play is salt and games are sugar

On his blog,

FB is asking, in the context of a conference  he attended:

“What about the ‘connections’ bit of ‘material connections’? There was in my opinion a lot of talk about play and toys and players and their various ontological statuses …. but relatively little about the relations between them, the microethnographical details (smartly laid out by Tara in her opening provocation) of connection and contact and clash and cuddle. Perhaps that’s just not where we collectively ‘were’ today (maybe an emphasis for a follow-up?!)”relatively little about the relations between them”

To which I say, addressing the phrase: ‘relatively little about the relations between them’:


Children, who can easily get excluded from the topic list, rather like poor Africans begging outside a UN summit, are not interested in toys.

(Please don’t mistake me for the sort of buffoon who wants to include children in adult conferences about play: kids no more want to talk about play with boffins than frenchmen want to talk to boffins about the experience of being french and a man. Any responses gleaned are likely to be instructive only to students of colourful vernacular reproductive language.)

Animals will seek out salt when their bodies need it, and, if given the chance, will gorge to the point of obesity on sugar.


play = salt
computer games = sugar.

Hmmm, that’s worth exploring – maybe later.


Children are interested in other children.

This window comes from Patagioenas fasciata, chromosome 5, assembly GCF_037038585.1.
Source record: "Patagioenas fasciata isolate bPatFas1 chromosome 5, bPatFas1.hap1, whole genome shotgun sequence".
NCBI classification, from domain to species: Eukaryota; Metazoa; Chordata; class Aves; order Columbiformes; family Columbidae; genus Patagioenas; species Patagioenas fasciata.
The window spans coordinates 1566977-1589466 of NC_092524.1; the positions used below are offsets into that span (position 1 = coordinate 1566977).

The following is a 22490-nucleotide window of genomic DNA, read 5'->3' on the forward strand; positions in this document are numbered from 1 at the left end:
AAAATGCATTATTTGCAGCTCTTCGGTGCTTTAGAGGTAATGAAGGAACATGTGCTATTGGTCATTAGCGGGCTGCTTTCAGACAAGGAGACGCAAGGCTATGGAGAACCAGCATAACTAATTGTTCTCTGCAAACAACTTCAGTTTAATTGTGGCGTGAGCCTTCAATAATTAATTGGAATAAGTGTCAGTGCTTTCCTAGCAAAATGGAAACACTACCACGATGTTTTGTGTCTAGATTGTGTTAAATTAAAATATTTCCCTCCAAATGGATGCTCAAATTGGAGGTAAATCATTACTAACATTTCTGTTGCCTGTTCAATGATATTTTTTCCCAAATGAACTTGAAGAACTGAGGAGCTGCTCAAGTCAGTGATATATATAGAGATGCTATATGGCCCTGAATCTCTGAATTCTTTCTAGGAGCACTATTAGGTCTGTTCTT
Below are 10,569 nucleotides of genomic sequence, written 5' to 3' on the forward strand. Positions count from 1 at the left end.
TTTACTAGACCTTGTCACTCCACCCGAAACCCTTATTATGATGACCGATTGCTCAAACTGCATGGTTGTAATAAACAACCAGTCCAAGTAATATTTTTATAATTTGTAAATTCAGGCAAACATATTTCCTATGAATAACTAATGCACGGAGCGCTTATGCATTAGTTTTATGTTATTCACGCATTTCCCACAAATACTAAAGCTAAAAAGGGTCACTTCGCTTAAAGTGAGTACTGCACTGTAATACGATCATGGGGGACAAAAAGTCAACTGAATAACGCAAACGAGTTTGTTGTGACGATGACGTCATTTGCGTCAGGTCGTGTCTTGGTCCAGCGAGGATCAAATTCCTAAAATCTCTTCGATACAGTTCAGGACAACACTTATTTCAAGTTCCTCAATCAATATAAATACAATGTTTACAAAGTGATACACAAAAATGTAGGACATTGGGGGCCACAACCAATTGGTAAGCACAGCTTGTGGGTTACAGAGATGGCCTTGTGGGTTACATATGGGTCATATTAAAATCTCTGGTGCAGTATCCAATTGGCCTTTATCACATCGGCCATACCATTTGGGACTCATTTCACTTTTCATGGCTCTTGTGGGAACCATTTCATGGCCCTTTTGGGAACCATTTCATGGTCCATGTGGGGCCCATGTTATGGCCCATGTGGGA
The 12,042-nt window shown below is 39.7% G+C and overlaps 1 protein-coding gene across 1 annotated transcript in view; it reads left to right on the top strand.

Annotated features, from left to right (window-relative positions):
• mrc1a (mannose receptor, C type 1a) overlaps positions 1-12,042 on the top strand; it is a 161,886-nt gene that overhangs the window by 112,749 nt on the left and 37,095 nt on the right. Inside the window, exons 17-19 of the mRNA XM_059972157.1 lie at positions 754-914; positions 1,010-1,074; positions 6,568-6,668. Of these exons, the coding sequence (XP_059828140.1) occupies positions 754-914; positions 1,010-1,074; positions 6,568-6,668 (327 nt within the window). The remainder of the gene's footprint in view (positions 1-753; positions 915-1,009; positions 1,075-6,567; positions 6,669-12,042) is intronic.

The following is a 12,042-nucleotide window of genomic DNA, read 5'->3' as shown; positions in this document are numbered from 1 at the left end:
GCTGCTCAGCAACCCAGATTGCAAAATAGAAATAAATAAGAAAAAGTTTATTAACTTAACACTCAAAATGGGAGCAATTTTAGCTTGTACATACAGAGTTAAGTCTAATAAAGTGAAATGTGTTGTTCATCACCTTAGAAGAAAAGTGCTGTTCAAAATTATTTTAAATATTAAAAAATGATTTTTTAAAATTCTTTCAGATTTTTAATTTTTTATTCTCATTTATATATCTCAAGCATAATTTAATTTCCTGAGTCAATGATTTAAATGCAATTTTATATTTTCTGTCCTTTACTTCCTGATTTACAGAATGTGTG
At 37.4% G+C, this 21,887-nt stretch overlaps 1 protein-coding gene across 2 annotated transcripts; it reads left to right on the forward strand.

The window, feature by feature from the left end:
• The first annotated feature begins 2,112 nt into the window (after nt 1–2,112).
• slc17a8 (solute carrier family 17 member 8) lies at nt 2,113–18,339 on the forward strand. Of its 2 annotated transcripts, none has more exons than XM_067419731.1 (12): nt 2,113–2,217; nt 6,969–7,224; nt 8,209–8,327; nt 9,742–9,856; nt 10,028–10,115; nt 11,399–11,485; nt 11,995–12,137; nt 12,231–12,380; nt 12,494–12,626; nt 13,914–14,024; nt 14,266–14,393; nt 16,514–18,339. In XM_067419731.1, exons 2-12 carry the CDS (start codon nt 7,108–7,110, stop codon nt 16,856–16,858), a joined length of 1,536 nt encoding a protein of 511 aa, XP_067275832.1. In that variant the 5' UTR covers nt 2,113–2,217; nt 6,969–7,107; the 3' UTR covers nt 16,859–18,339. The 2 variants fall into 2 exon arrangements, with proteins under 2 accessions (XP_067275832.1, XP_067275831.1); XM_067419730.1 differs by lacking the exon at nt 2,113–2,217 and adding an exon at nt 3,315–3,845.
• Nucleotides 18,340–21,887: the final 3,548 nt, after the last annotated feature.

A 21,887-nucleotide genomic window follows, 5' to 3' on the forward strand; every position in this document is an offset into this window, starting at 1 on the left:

We know that humans are social animals, we know that the most important part of the ‘environment’ for starlings is other starlings, so why aren’t we more interested in the ‘connections’: why aren’t we more interested in children’s interest in other children? That Franzen novel might have been really interesting if it had been called ‘the connections’.

N-K networks are a big area of study, but when the ideas drift over the fence into neighbouring fields like sociology and psychology, the focus is always on the N and not the K. As I often quip – it’s as if we study flocking by interrogating individual starlings (a dumb idea, on several levels, which I won’t go into here).



There’s a glorious mechanism which boots up human culture in any group of baby humans growing up together, the very best example of which  is the new sign language which developed in orphanages for deaf kids in Nicaragua in the 70s or 80s.



We could, if we wanted to, find out so much more about all this.

But it’s hard to study the flock and easy to study the starlings.





(Thanks once again FB, for the stimulus.)


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